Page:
It looks as if othering is becoming the most popular sport in the world. “Othering”? It’s the art and practice of emphasizing differences between people, groups, nations … you name it, to create artificial barriers and manufactured hatred: “They’re not like us! They’re the others!” Shylock protested othering in “Merchant of Venice”. Dean Jonathan Swift described it in terms of Big-Endians and Little-Endians. Sam Keen described it in “Faces of the Enemy”. Teofilo Ruiz described it in “The Terror of History” offered through Great Courses from The Learning Company.
Sometimes othering is done by governments as a pretext to declare war and grab the oil or other resources of another nation. Sometimes it’s an attempt to pull people together into a larger and larger group of haters so that the in-group can get more contributions and a bigger head-count, and can raise political capital (look no further than Washington DC).
Othering causes a great deal of pain and hurt. Families get broken up; and those who were loved are suddenly found to be … other: untouchable, unspeakable creatures whose unclean shadow must not fall on the righteous sanctified ones.
One example: something presented as an ostensibly light-hearted book, “Men Are from Mars, Women Are from Venus”. Personally we think it’s great that women are different from men. This world would be a very boring and much less entertaining place if the genders were not different–if they didn’t dovetail so beautifully–at least, when left to their own devices without manipulation by someone with an axe to grind. If there is conflict between genders, might it not be inflicted by the culture? Too, too often we disregard the culture in which we live and ignore its assumptions, thinking no more about it than a fish thinks about the water through which it swims.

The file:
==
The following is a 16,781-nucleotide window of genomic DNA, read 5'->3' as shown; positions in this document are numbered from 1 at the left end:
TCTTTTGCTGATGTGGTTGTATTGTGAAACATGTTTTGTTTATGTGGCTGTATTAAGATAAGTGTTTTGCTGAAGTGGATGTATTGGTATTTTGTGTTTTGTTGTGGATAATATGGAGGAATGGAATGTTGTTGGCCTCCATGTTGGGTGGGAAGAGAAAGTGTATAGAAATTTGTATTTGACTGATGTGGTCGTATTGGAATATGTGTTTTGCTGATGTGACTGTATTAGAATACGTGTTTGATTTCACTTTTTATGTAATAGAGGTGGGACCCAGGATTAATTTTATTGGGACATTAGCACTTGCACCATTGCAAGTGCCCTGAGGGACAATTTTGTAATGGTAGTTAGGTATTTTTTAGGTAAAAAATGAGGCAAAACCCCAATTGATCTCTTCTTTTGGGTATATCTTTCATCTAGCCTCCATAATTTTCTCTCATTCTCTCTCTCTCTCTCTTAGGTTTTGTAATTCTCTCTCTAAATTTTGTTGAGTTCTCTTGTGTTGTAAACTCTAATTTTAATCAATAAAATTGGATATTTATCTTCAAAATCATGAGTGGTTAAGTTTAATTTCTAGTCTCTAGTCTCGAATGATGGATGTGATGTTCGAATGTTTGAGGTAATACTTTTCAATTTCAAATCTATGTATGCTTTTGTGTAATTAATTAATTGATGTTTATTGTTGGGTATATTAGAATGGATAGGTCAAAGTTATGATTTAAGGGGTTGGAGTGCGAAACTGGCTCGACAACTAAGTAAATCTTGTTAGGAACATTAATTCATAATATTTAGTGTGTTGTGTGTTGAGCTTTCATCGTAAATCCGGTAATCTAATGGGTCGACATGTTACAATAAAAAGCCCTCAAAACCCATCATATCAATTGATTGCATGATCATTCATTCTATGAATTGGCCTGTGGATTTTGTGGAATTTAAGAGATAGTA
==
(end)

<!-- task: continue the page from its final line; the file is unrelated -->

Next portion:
But when such othering is taken to extremes, it can become destructive. We Frosts have many Christian friends, and by the way we have Muslim friends and Buddhist friends here and there; friends of different racial backgrounds; we’re blessed with a whole boatload of assorted friends. The diversities among them are an enriching influence in our lives. Discussions with them, perhaps over a Beverage, can be pretty entertaining–but it doesn’t occur to us to think of them as others. We think of them instead as friends whom we would be sad indeed to lose. The one very good thing about such inventions as Facebook is that they bring people together. Yet even here we see almost violent attacks against people with opinions that vary only in the slightest degree.
Some people don’t seem to realize how much trouble the poor of the world are in. Time and again we’ve heard people say, “They’re poor because they don’t want to work” or “They’re just lazy.” It may be true that a handful of people don’t want to work and are lazy; but that is no reason to put the whole category (stereotype) into some sort of quarantine or (as they say in England) send them to Coventry, where no one even bothers to talk to them about their problems and possible solutions.
Recently a Unitarian Universalist attendee at Summer Institute called another person “poor white trash”. Let’s bring back the Inquisition and get rid of people with this type of attitude from among us. Or are we just othering at a different level? Gavin grew up in a class-conscious society–but, at least as he remembers it, no one would thus have insulted a poor woman with many children doing her best.
And while we’re on the subject, let’s stop listening to those people who say “He’s a devil-worshipper” or on the other hand, “She’s a fundamentalist Christian who’s already had 13 kids”. Can we not for a few minutes think of the positive benefits of togethering as contrasted with knee-jerk thinking about the negatives associated with othering?
Instead of othering, then, why don’t we think about all the things we have in common?